Reflect and Grow

#8 easy ways to reflect and grow

‘So What?’

How often do you reflect on the impact of your actions?

I am Tracy-Anne Barker, a mentor, coach and trainer.  I use the ubiquitous ‘So What?’ phrase when working with individuals. It can be used to mean, indifference as in. “I don’t care” I use the ‘So What?’ phrase to coax people to think deeper and  further, encouraging answers which may identify the impact of the action  or decision taken.

If you are a business owner, manager or leader reflection is vital to your personal development, it supports your opportunity to progress and improve your impact and outputs. Reflective practice, arguably allows a person to recognise strengths and weaknesses and develop.

How I answered my ‘So What’ question 

Recently, I was regaling in my usual excitable way, why I love working with individuals and teams, how I help them and why it helps me with my PURPOSE and sense of reason to be running my business.

My fellow business owner, let’s call him ‘Young Man’ said “So what, isn’t that what everyone says?”

With milliseconds to think I reflected on a conversation I had ten days previously explaining to him what it is that makes me different from other mentors and coaches.

Young man replied ‘that is quite impressive’.

‘So What’? I can hear you say!

Can you answer your ‘So What’ question?

If you already know your reasons for getting out of bed and going to work, if you already have the answer, congratulations!

However, many of us are unable to identify ours.

For most, the first reason is money, to pay the bills, mortgage, rent, food etc. The first rung on the Maslow’s hierarchy of needs. Beyond that, most of us have other reasons and purpose for going to our place of work, regardless of where that is or which industry it is.

Mine, is knowing that I make a positive difference to those I work with, the last 30 years I have successfully demonstrated this and continue to do so in my own business. I get a real buzz and sense of happiness when a client progresses and moves themselves forward, it is truly what gets me up each morning. What gets you up in the morning?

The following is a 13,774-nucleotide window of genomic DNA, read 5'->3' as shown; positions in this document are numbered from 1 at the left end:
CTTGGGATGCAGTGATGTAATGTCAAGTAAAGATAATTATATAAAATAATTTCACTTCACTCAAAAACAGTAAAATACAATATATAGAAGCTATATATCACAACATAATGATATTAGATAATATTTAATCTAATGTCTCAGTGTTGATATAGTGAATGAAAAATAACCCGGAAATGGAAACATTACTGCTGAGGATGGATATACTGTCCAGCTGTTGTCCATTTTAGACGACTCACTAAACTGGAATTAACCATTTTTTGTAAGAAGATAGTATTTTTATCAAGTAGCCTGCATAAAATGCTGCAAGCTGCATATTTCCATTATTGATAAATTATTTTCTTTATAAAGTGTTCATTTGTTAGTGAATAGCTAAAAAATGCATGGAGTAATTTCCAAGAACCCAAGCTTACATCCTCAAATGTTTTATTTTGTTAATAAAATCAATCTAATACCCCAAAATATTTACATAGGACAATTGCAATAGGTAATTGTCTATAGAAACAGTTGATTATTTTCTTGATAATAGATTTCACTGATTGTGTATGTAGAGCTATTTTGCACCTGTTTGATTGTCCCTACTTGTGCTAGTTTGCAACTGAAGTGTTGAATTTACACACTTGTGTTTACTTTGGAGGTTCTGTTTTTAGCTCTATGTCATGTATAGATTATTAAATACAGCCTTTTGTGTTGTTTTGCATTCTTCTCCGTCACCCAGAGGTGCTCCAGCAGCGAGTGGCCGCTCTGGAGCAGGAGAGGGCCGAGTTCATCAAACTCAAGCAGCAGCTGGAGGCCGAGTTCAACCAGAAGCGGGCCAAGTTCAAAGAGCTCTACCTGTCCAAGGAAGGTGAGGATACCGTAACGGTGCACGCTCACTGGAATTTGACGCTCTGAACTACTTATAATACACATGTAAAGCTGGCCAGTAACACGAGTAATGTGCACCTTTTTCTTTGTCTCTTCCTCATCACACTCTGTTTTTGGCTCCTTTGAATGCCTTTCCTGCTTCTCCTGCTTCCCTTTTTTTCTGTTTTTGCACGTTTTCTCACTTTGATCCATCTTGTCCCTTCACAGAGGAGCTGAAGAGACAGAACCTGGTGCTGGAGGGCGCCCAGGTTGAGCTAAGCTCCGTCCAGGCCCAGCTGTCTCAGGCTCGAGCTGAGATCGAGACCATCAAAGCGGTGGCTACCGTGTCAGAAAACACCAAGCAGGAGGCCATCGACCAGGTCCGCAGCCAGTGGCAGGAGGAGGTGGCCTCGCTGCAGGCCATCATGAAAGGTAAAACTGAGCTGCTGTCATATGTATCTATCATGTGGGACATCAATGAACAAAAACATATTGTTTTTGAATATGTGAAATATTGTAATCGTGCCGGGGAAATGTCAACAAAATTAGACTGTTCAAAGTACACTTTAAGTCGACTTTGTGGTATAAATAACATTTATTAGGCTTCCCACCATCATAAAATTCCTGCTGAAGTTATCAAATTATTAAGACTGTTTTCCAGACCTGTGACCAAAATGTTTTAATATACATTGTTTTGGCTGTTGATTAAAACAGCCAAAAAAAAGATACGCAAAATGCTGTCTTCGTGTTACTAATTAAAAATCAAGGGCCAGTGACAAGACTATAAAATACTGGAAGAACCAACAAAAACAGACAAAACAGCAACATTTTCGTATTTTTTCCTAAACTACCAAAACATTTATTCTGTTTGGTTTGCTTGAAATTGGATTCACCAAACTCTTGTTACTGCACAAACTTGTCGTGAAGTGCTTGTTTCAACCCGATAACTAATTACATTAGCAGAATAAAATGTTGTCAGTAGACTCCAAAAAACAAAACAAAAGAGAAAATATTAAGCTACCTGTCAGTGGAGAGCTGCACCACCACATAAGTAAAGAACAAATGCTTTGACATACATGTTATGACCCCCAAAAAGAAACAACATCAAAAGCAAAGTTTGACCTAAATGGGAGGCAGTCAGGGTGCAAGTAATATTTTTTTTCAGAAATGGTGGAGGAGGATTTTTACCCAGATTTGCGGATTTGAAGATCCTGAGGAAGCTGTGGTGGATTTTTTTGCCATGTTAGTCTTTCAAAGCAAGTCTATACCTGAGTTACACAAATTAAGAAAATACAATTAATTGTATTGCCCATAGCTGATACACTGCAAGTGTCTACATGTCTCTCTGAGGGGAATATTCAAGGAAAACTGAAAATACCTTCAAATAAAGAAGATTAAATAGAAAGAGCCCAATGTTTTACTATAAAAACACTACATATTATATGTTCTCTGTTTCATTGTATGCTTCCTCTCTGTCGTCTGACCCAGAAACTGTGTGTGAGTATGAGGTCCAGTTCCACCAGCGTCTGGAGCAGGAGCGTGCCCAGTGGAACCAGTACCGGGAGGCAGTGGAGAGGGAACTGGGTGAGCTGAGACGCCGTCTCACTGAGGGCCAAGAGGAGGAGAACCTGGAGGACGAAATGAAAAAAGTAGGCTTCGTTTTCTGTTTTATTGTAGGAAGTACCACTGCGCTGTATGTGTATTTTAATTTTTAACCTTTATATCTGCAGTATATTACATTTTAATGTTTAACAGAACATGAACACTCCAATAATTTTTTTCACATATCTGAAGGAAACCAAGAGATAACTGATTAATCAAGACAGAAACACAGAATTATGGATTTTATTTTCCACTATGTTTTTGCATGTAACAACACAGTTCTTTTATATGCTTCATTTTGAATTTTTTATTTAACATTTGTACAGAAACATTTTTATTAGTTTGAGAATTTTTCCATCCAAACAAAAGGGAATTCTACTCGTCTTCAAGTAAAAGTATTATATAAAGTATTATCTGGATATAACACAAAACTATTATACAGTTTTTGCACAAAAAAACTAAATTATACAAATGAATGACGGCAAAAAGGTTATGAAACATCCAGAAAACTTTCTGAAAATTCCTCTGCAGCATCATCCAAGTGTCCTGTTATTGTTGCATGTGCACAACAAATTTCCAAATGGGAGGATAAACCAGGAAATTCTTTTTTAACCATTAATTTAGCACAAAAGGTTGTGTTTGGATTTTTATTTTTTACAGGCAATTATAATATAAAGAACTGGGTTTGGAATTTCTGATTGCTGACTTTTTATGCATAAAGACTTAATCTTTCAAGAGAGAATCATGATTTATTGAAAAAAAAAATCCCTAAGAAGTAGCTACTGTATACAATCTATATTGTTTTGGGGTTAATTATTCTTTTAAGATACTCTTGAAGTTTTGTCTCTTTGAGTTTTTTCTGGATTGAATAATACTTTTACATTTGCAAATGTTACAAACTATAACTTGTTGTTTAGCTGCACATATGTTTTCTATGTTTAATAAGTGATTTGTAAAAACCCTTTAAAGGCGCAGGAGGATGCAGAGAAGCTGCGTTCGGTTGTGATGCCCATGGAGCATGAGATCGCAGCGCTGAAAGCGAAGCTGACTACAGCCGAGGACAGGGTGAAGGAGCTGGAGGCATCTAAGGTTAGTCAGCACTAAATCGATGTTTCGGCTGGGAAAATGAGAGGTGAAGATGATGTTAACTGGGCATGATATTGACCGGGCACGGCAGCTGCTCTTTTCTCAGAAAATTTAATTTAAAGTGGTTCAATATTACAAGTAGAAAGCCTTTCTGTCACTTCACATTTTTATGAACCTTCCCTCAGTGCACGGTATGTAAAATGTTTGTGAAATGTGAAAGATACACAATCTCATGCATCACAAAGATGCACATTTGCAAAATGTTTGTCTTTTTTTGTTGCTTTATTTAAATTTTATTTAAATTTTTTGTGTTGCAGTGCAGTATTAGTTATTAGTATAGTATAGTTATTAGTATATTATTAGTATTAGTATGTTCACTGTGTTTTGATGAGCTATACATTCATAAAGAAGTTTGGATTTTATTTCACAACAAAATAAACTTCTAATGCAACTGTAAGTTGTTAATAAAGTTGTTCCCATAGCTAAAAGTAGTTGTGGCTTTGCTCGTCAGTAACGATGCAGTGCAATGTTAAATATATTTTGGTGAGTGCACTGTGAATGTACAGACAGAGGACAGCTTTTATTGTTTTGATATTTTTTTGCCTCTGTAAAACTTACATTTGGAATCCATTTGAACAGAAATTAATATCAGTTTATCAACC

What can you do to understand your purpose and the impact you have as a manager?

Here are #8 easy ways to help you reflect on your strengths and areas for development to help you in your management role.  

1. Take time. Build reflective time in to your day, work out what suits you, making it a regular habit something that you do on a frequent basis, don’t leave it and try and cram it in.

2. Write it down. Have a note book, either physical or electronic when you are taking regular time to reflect, write your thoughts down, what went well, what could develop, which things could you do better. Note your successes to revisit and reflect on in the future.  

3. Give it attention. Your reflection time is important, turn off your phone, close your emails, minimise any distractions. Focus on the reflective practice, give it your attention.  

4. Pace. If you are someone that finds slowing down and taking time out for yourself and your personal development difficult, consider Mindfulness or Meditation. Your own development is just as important as the development of your team. Make space to slow down, give yourself the time and space to reflect so that you can grow and improve.

5. No judgement. Approach your reflection without self-criticism or judgement. Don’t ‘beat yourself up’ about the things that did not go well. Celebrate what did go well and reflect on what could be different next time.  

6. Experiment with different tools. The CIPD https://www.cipd.co.uk/Images/reflective-practice-guide_tcm18-12524.pdf have a range of suggested tools to help with reflective practice including free writing, free drawing and have a great question bank to help you with your reflective practice.

7. Identify a champion, mentor, coach or buddy. Just as buddy systems for your team can provide a great support framework within your organisation. Having a mentor is good practice for managers to help them develop, grow and gain critical feedback to support their development. A mentor can be internal or external to your organisation. Importantly they need to be able to support you with reflective practice and constructive feedback.

8. Take action.  Sitting staring at your reflective notes will not help you progress or move forward. Identifying what you need to do differently, what behaviours you need to retain and those you need to change are important, as is your next step in taking action. Do not leave your thoughts in your reflective journal, decide which first steps you need to take to move forward.

There is no magic wand, no one size fits all answer to developing yourself and those of your team. However, reflective practice is a great starting point if you want to develop your skills, your practice and become an even better manager.

If you would like to discuss how reflection, mentoring, coaching and training managers can be implemented in your business, please get in touch Tracy-Anne Barker @ TA Barker Associates Tracy-Anne@tabarkerassociates.co.uk

TA Barker Associates are a training, coaching and mentoring business with 30 years of experience in the Construction, Retail, Recruitment, Charity, Public Sector, Training, Education, Supply Chain, Overseas Trading and Hospitality industries.

Founded by Tracy-Anne Barker, the Manager’s Mentor, they specialise in working with leaders and managers. They provide ambitious and growing companies with experts who partner with you to build long term relationships, deliver practical and strategic solutions for your business, personalised to suit you. These include coaching and training for your team, management and consultancy support.  

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